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Cephalalgia. 2013 Jun;33(8):577-92. doi: 10.1177/0333102412472071.

Pearls and pitfalls in experimental in vivo models of migraine: dural trigeminovascular nociception.

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Headache Group, Department of Neurology, University of California, CA 94158, USA.



Migraine is a disorder of the brain and is thought to involve activation of the trigeminovascular system, which includes the peripheral afferent projection to the nociceptive specific dura mater, as well as the central afferent projection to the trigeminal nucleus caudalis. Stimulation of the blood vessels of the dura mater produces pain in patients that is referred to the head similar to headache. HEADACHE MECHANISMS: The likely reason for the pain is because the vascular structures of the dura mater, including the superior sagittal sinus and middle meningeal artery, are richly innervated by a plexus of largely unmyelinated sensory nerve fibers from the ophthalmic division of the trigeminal ganglion.


Stimulation of these nociceptive specific nerve fibers is painful and produces neuronal activation in the trigeminal nucleus caudalis. Preclinical models of headache have taken advantage of this primarily nociceptive pathway, and various animal models use dural trigeminovascular nociception to assay aspects of head pain. These assays measure responses at the level of the dural vasculature and the central trigeminal nucleus caudalis as a correlate of trigeminovascular activation thought to be involved in headache.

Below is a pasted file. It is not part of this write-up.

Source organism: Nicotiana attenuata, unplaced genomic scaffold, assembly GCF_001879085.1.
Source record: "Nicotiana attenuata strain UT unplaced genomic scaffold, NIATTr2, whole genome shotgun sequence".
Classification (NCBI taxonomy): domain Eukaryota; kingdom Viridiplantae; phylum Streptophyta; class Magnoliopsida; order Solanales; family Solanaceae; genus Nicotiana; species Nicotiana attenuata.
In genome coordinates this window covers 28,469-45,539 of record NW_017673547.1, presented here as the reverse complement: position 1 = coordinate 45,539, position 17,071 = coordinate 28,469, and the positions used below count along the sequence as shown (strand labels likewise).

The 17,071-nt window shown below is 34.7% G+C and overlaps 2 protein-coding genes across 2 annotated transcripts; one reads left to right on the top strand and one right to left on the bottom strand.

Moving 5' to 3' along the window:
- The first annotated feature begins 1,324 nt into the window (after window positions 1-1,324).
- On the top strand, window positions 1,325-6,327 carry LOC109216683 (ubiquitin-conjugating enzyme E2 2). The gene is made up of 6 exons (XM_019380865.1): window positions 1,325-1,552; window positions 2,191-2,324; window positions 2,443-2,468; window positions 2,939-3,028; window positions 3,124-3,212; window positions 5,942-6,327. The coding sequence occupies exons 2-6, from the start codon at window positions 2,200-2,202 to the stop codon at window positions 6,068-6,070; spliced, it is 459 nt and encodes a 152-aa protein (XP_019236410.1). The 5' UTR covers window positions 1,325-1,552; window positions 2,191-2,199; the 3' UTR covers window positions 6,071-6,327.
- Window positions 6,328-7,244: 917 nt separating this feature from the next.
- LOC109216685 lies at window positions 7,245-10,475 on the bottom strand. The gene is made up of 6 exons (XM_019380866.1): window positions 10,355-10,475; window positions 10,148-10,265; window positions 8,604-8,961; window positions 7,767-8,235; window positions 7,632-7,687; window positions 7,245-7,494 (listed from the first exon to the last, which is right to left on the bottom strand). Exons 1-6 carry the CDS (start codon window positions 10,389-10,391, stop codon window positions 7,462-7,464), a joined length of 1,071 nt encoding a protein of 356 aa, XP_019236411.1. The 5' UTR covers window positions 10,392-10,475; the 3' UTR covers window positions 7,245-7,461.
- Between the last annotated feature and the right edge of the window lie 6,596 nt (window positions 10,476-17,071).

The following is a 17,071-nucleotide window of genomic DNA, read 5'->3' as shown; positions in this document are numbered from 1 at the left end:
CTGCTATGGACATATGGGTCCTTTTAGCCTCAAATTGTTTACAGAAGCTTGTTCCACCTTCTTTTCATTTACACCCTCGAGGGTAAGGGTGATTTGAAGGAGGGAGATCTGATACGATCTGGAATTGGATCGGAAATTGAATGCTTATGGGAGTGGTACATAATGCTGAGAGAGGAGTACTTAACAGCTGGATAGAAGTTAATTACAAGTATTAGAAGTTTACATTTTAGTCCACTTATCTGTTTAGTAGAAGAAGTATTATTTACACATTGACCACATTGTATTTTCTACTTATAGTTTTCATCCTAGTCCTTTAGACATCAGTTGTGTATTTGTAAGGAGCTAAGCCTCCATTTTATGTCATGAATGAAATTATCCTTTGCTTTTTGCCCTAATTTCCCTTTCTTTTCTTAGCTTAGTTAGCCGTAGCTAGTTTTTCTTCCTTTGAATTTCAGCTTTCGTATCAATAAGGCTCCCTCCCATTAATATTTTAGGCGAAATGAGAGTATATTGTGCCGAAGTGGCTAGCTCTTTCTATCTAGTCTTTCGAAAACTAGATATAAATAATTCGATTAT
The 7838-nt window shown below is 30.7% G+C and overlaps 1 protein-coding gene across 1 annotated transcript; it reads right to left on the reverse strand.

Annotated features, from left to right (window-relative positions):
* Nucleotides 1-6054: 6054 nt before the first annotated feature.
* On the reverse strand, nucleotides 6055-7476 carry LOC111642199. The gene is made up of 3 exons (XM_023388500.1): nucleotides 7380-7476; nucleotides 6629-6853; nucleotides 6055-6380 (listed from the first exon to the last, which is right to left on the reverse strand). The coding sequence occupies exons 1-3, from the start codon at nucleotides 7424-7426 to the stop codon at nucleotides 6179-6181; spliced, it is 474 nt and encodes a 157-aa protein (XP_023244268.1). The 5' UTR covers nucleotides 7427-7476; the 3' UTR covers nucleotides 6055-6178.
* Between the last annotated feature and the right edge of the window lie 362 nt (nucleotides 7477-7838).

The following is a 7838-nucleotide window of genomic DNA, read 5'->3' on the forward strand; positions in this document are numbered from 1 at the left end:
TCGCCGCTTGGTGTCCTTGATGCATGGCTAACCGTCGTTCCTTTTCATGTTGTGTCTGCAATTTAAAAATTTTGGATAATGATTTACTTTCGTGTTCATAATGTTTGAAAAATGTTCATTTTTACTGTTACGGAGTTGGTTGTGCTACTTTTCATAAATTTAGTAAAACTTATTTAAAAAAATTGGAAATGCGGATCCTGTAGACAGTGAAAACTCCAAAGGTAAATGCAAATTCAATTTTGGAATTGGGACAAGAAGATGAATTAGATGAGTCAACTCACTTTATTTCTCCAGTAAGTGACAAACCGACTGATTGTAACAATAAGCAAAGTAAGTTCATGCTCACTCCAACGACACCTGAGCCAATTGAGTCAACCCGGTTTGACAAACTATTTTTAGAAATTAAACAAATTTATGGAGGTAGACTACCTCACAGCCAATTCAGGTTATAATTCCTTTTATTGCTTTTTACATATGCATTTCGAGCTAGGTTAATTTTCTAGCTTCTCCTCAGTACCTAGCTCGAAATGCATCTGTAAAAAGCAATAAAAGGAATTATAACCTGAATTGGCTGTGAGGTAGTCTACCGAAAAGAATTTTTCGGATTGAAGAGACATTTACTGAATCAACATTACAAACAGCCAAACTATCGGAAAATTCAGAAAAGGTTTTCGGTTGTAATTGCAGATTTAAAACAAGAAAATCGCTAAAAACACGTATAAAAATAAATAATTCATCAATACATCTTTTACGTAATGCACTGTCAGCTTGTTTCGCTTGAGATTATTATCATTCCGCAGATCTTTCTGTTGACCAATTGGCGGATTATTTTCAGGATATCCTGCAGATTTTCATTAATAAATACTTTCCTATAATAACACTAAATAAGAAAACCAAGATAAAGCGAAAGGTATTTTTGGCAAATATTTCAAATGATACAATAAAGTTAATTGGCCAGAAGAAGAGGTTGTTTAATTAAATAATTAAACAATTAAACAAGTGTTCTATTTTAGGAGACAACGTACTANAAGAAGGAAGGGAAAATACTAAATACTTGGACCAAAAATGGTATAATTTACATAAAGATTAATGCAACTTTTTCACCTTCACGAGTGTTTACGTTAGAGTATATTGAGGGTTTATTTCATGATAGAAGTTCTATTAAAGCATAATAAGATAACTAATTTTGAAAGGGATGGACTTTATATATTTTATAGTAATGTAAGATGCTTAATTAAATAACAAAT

This review will summarize the history of the development of models of dural trigeminovascular nociception, including intravital microscopy and laser Doppler flowmetry at the level of the vasculature, and electrophysiology and Fos techniques used to observe neuronal activation at the trigeminal nucleus caudalis. It will also describe some of pitfalls of these assays and developments for the future.


Fos; Migraine; dura mater; electrophysiology; intravital microscopy; trigeminovascular nociception

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